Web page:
Dir/scr: Hélène Fillieres. France-Belgium-Luxembourg. 2012. 80mins
Although the end result comes perilously close to being a parody of a certain kind of European art film in which troubled, isolated, individuals suffer in sleek settings reeking of affluence, the willowy, androgynous, French actress Hélène Fillieres makes an assured directing debut with Tied (Une Histoire d’amour).
Built from pared down formal episodes that happen to involve nudity, whips, restraints and weapons along with curt, predominantly nasty verbal exchanges, the mood is both commanding and uneasy.
This glacial fictionalisation of the true tale of an obscenely wealthy French banker who was wearing a form-fitting latex body suit when his mistress killed him - possibly at his own request - charts an S & M romance without so much as a homeopathic dose of backstory.
This take-it-or-leave-it approach will irritate some, but Benoit Poelvoorde and Laetitia Casta are occasionally brave and never less than intriguing as the transgressive couple known only as “The Banker” and “The Young Woman.”
The non-linear tale tackles a perverse, seemingly inevitable, sexual relationship played out in terminally tasteful settings that positively hiss bottomless wealth and considerable power. For whatever reason, The Banker derives sexual satisfaction from pain and for whatever reason, the Young Woman - who lives with a much older, maddeningly passive and frankly unattractive male known only as “The Husband” (Richard Bohringer, who also narrates) - agrees to administer it.
Truly rich people can’t assume they’re loved or desired for their inner selves any more than truly gorgeous people can. The narrator sets the tone by positing that “love stories are private planets that crumble and vanish when their inhabitants depart. They obey laws the rest of the universe knows not. Laws that even those concerned may not be aware of.” So there.
Built from pared down formal episodes that happen to involve nudity, whips, restraints and weapons along with curt, predominantly nasty verbal exchanges, the mood is both commanding and uneasy. It’s a strange mix, as if Fillieres came across a blotter that had been in the corner of a repertory cinema showing versions of Crash, The Night Porter and In The Realm Of The Senses directed by the layout people at Vogue and sprinkled some of its vintage molecules onto the script she adapted from Régis Jauffret’s’s novel Severe.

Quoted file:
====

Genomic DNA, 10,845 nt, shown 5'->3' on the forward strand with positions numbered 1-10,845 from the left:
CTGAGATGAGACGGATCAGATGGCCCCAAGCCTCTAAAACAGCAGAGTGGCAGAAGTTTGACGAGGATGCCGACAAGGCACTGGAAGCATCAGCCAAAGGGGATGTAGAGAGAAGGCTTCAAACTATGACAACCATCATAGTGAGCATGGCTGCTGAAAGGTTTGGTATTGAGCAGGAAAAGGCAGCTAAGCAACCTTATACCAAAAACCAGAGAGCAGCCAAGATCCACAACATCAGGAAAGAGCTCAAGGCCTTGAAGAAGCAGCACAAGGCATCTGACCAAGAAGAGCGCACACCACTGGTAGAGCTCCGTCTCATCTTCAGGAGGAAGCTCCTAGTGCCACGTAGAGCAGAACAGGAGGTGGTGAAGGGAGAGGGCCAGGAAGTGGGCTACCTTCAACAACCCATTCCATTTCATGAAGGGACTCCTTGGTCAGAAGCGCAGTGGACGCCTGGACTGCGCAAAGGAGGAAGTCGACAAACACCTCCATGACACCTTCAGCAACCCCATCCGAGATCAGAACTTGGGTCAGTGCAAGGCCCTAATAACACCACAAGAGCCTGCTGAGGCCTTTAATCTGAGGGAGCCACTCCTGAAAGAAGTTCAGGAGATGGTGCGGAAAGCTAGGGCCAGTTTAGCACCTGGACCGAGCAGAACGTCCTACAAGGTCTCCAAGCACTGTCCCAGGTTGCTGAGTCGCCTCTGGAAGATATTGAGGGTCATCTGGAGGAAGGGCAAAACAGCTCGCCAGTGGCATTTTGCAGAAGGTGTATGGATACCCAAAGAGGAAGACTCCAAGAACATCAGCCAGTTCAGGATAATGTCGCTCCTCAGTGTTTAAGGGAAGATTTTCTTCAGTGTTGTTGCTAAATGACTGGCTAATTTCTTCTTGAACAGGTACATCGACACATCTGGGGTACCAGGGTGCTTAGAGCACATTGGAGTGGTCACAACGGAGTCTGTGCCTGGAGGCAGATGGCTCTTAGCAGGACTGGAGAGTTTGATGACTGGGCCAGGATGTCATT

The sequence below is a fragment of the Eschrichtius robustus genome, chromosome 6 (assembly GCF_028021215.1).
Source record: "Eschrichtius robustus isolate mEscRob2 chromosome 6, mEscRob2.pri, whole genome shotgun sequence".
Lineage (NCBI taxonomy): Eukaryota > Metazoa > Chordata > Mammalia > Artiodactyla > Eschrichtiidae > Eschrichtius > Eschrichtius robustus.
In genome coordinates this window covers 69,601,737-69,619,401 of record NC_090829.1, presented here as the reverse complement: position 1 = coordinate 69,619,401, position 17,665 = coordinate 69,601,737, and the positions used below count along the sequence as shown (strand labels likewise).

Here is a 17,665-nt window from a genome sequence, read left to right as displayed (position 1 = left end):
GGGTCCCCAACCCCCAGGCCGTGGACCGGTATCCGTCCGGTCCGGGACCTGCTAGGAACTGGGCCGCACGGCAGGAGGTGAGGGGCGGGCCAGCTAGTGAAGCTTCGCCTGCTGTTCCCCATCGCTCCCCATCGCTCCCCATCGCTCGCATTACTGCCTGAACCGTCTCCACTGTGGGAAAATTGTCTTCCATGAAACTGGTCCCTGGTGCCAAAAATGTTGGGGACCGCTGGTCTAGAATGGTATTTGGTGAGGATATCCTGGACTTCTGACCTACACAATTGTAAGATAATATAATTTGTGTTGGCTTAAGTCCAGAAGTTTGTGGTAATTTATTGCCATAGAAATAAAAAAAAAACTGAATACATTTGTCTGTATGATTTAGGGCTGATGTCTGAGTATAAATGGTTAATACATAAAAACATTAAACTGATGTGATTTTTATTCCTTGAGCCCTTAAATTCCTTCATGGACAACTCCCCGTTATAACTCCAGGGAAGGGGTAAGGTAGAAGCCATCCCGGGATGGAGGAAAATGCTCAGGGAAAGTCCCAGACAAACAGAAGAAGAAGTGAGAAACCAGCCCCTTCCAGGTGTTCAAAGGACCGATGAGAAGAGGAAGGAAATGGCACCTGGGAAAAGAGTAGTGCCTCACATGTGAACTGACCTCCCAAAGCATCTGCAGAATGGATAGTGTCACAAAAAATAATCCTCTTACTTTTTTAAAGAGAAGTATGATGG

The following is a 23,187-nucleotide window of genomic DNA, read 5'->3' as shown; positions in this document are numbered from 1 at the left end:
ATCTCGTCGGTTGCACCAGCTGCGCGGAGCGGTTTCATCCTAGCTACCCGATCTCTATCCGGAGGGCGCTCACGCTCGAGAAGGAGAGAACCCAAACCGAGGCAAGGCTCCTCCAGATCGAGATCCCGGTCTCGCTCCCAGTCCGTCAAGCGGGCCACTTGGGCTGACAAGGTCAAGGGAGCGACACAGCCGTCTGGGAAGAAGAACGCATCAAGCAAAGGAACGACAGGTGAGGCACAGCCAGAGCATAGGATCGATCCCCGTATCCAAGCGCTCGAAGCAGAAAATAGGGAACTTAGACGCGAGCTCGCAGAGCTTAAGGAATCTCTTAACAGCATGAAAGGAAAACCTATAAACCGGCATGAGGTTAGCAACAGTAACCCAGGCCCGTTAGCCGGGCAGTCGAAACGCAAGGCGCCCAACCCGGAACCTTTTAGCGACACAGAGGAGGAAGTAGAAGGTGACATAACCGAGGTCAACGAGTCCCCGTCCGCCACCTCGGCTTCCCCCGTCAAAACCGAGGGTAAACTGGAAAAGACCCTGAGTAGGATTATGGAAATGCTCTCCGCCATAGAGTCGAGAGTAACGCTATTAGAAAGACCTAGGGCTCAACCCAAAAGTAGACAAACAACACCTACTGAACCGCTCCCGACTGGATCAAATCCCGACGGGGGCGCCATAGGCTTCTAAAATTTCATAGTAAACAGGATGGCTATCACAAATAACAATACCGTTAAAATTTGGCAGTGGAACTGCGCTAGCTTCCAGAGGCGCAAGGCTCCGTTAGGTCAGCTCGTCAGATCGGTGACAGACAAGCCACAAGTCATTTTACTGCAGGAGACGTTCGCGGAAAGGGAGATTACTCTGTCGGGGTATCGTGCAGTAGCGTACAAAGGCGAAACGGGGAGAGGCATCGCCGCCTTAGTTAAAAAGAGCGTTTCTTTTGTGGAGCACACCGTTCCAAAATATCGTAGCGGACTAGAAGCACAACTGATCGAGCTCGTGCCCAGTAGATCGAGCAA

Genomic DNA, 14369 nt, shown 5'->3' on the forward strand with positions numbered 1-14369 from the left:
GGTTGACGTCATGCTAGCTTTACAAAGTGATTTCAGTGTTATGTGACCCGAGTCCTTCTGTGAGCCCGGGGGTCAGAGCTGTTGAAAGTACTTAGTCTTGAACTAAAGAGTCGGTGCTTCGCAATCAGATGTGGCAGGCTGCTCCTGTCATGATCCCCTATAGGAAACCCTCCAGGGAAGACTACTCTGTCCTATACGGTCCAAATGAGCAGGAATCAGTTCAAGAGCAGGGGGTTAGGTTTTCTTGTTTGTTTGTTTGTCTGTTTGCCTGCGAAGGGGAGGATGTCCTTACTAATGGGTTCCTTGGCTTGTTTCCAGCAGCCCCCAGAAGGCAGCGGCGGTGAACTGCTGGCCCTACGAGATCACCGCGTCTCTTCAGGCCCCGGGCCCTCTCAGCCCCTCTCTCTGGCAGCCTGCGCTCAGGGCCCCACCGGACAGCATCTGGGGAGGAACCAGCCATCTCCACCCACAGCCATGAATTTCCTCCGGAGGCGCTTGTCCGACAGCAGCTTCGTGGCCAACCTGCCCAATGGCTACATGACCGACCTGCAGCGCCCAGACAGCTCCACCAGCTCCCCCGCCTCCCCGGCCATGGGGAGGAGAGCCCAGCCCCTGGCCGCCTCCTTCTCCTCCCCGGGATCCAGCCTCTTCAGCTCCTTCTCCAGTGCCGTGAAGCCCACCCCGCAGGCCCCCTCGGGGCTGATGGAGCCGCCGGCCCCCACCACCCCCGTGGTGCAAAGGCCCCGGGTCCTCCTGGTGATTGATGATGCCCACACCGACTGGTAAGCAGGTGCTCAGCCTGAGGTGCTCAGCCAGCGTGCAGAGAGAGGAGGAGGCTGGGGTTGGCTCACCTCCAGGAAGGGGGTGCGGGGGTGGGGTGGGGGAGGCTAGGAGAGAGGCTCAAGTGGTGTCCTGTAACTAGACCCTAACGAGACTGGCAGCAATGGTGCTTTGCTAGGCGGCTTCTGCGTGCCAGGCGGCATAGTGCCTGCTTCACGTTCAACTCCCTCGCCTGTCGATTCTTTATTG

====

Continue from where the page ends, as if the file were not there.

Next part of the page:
Tied is modest compared to the aformentioned films, but shares with them the notion that no viewer has a clue what any given couple are thinking or feeling even when provided a ringside seat from which to observe the sexual paces they put each other through. Some crave tenderness, some thrive on physical abuse. Go figure.
What money can buy is everywhere, yet cash is never seen. At one point The Banker promises The Young Woman a $1million and seems to offer marriage into the bargain. As a result, a new kind of pain seeps into their relationship. Can words hurt more than the accoutrements of consensual torture?
At intervals throughout the brief 80-minute running time, The Young Woman is seen aboard a long flight from Australia back to Europe. Her unnamed seatmate, a pleasant fellow closer to her own age than the men she’s tangled up with, is played by Reda Kateb, seen of late as the detainee so vividly subjected to “enhanced interrogation techniques” in the opening reels of Zero Dark Thirty.
And to think that The Banker would probably have loved such harrowing mistreatment if meted out by The Young Woman rather than the CIA…
Production companies: Albertine Productions, Samsa Film, Entre Chien et Loup, Arte France Cinema
International sales: Wild Bunch, www.wildbunch.biz
Producers: Matthieu Tarot, Jani Thitges
Cinematography: Christophe Beaucarne
Editor: Philippe Bourgueil Production designer: Veronique Sacrez
Music: Etienne Daho
Main cast: Benoit Poelvoorde, Laetitia Casta, Richard Bohringer, Reda Kateb, Jean-François Stevenin, Philippe Nahon